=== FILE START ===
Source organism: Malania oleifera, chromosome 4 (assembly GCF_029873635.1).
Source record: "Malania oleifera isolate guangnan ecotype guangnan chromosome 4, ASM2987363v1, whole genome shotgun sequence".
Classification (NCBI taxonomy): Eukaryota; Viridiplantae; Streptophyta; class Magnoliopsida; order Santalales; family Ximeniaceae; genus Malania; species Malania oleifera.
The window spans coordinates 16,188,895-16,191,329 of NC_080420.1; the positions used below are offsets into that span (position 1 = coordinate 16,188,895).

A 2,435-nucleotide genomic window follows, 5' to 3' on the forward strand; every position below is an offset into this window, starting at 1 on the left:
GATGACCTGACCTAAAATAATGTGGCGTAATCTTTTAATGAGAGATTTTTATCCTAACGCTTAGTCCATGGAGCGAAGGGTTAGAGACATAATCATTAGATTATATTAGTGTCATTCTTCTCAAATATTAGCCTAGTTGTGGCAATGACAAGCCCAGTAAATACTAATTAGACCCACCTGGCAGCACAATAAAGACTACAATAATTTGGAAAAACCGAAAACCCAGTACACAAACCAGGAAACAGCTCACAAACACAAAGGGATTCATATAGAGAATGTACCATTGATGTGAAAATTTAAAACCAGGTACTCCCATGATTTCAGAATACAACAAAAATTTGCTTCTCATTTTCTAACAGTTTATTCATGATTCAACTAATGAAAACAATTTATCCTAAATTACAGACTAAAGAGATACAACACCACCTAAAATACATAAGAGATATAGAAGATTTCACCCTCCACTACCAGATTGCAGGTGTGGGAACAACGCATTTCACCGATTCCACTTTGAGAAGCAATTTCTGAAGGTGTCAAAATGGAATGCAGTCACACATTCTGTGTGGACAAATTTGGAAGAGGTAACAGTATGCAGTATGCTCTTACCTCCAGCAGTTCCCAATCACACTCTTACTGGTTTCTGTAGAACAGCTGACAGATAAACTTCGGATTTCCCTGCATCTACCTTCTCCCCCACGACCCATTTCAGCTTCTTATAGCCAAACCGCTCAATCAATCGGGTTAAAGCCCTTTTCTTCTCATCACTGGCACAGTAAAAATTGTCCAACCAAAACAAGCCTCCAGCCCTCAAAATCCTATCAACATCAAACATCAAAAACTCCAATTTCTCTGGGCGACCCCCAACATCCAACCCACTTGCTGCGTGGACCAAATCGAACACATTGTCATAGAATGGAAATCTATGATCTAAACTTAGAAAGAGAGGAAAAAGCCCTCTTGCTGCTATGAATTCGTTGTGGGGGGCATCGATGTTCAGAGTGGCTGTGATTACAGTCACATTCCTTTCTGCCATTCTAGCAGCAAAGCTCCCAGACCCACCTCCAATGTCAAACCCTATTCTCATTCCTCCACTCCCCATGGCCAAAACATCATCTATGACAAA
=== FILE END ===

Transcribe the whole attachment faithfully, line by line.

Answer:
Source organism: Malania oleifera, chromosome 4 (assembly GCF_029873635.1).
Source record: "Malania oleifera isolate guangnan ecotype guangnan chromosome 4, ASM2987363v1, whole genome shotgun sequence".
Classification (NCBI taxonomy): Eukaryota; Viridiplantae; Streptophyta; class Magnoliopsida; order Santalales; family Ximeniaceae; genus Malania; species Malania oleifera.
The window spans coordinates 16,188,895-16,191,329 of NC_080420.1; the positions used below are offsets into that span (position 1 = coordinate 16,188,895).

A 2,435-nucleotide genomic window follows, 5' to 3' on the forward strand; every position below is an offset into this window, starting at 1 on the left:
GATGACCTGACCTAAAATAATGTGGCGTAATCTTTTAATGAGAGATTTTTATCCTAACGCTTAGTCCATGGAGCGAAGGGTTAGAGACATAATCATTAGATTATATTAGTGTCATTCTTCTCAAATATTAGCCTAGTTGTGGCAATGACAAGCCCAGTAAATACTAATTAGACCCACCTGGCAGCACAATAAAGACTACAATAATTTGGAAAAACCGAAAACCCAGTACACAAACCAGGAAACAGCTCACAAACACAAAGGGATTCATATAGAGAATGTACCATTGATGTGAAAATTTAAAACCAGGTACTCCCATGATTTCAGAATACAACAAAAATTTGCTTCTCATTTTCTAACAGTTTATTCATGATTCAACTAATGAAAACAATTTATCCTAAATTACAGACTAAAGAGATACAACACCACCTAAAATACATAAGAGATATAGAAGATTTCACCCTCCACTACCAGATTGCAGGTGTGGGAACAACGCATTTCACCGATTCCACTTTGAGAAGCAATTTCTGAAGGTGTCAAAATGGAATGCAGTCACACATTCTGTGTGGACAAATTTGGAAGAGGTAACAGTATGCAGTATGCTCTTACCTCCAGCAGTTCCCAATCACACTCTTACTGGTTTCTGTAGAACAGCTGACAGATAAACTTCGGATTTCCCTGCATCTACCTTCTCCCCCACGACCCATTTCAGCTTCTTATAGCCAAACCGCTCAATCAATCGGGTTAAAGCCCTTTTCTTCTCATCACTGGCACAGTAAAAATTGTCCAACCAAAACAAGCCTCCAGCCCTCAAAATCCTATCAACATCAAACATCAAAAACTCCAATTTCTCTGGGCGACCCCCAACATCCAACCCACTTGCTGCGTGGACCAAATCGAACACATTGTCATAGAATGGAAATCTATGATCTAAACTTAGAAAGAGAGGAAAAAGCCCTCTTGCTGCTATGAATTCGTTGTGGGGGGCATCGATGTTCAGAGTGGCTGTGATTACAGTCACATTCCTTTCTGCCATTCTAGCAGCAAAGCTCCCAGACCCACCTCCAATGTCAAACCCTATTCTCATTCCTCCACTCCCCATGGCCAAAACATCATCTATGACAAA